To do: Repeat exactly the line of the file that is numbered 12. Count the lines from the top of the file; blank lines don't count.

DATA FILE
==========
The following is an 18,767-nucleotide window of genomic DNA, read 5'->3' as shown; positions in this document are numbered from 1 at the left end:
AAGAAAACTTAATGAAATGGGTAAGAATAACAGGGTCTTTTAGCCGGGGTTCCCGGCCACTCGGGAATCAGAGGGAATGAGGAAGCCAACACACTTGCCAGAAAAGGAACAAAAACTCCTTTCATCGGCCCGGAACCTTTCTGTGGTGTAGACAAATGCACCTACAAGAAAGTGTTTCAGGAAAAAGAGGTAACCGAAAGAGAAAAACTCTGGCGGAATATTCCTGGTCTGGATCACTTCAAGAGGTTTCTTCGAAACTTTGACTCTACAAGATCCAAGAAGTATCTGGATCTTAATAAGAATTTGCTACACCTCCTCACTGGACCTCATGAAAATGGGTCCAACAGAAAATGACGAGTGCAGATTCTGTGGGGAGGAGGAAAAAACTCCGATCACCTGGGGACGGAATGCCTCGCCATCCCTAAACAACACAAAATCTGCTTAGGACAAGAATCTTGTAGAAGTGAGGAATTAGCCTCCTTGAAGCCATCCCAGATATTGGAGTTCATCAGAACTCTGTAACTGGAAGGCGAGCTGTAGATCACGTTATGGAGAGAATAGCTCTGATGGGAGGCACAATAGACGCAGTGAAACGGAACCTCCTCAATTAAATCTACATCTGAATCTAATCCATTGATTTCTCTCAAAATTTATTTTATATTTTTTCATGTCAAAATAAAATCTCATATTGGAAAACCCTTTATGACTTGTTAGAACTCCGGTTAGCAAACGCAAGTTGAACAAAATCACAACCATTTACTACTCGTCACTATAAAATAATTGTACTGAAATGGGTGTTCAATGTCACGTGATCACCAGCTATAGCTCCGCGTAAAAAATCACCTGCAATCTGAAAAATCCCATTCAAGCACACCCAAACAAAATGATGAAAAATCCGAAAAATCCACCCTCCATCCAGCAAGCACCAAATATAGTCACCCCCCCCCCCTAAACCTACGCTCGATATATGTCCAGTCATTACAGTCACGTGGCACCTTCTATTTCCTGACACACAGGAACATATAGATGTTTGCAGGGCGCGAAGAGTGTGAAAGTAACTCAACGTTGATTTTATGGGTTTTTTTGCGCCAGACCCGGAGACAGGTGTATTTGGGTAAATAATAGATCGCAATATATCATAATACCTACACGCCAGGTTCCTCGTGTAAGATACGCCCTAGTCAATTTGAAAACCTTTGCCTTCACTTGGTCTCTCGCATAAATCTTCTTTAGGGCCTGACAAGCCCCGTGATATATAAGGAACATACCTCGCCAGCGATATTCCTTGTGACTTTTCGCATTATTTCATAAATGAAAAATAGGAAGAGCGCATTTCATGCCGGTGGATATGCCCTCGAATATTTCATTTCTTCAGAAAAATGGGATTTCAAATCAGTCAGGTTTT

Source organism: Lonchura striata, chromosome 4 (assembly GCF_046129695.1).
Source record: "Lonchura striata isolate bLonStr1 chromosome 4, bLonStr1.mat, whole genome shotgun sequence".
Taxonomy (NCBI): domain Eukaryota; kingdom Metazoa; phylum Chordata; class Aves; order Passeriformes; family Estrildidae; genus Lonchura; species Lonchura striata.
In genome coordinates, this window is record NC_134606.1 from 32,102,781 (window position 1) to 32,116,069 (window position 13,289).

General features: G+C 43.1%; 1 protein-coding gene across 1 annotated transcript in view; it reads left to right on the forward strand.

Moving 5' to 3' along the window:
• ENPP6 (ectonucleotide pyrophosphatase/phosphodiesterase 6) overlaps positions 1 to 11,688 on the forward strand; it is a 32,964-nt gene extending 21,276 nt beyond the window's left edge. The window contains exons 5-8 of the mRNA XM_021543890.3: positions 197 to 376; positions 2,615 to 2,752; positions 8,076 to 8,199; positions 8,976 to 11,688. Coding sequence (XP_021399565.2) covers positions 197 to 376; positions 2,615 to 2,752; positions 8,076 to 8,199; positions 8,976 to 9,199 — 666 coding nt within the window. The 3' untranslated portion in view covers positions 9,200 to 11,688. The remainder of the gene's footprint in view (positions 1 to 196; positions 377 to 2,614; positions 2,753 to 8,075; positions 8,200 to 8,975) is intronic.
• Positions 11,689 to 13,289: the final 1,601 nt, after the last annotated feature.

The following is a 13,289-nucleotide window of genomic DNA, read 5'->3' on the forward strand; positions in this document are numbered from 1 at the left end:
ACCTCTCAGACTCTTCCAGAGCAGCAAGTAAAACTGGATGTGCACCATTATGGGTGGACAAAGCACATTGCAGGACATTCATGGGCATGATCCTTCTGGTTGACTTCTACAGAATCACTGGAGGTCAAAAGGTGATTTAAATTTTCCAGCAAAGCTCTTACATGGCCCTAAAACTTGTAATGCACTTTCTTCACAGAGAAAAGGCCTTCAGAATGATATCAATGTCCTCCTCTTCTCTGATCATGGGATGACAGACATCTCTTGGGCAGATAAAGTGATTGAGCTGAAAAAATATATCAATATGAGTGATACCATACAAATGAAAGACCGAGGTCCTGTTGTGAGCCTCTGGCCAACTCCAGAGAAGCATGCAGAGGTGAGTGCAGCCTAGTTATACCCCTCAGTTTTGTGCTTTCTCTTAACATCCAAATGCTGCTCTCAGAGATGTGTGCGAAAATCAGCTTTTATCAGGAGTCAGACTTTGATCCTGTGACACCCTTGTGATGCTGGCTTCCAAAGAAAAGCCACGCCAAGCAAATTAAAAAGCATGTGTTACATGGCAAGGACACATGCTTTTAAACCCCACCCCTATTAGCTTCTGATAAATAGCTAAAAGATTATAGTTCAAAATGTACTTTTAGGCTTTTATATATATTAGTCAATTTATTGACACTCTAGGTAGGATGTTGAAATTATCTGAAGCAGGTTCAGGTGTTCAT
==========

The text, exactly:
ACCTCTCAGACTCTTCCAGAGCAGCAAGTAAAACTGGATGTGCACCATTATGGGTGGACAAAGCACATTGCAGGACATTCATGGGCATGATCCTTCTGGTTGACTTCTACAGAATCACTGGAGGTCAAAAGGTGATTTAAATTTTCCAGCAAAGCTCTTACATGGCCCTAAAACTTGTAATGCACTTTCTTCACAGAGAAAAGGCCTTCAGAATGATATCAATGTCCTCCTCTTCTCTGATCATGGGATGACAGACATCTCTTGGGCAGATAAAGTGATTGAGCTGAAAAAATATATCAATATGAGTGATACCATACAAATGAAAGACCGAGGTCCTGTTGTGAGCCTCTGGCCAACTCCAGAGAAGCATGCAGAGGTGAGTGCAGCCTAGTTATACCCCTCAGTTTTGTGCTTTCTCTTAACATCCAAATGCTGCTCTCAGAGATGTGTGCGAAAATCAGCTTTTATCAGGAGTCAGACTTTGATCCTGTGACACCCTTGTGATGCTGGCTTCCAAAGAAAAGCCACGCCAAGCAAATTAAAAAGCATGTGTTACATGGCAAGGACACATGCTTTTAAACCCCACCCCTATTAGCTTCTGATAAATAGCTAAAAGATTATAGTTCAAAATGTACTTTTAGGCTTTTATATATATTAGTCAATTTATTGACACTCTAGGTAGGATGTTGAAATTATCTGAAGCAGGTTCAGGTGTTCAT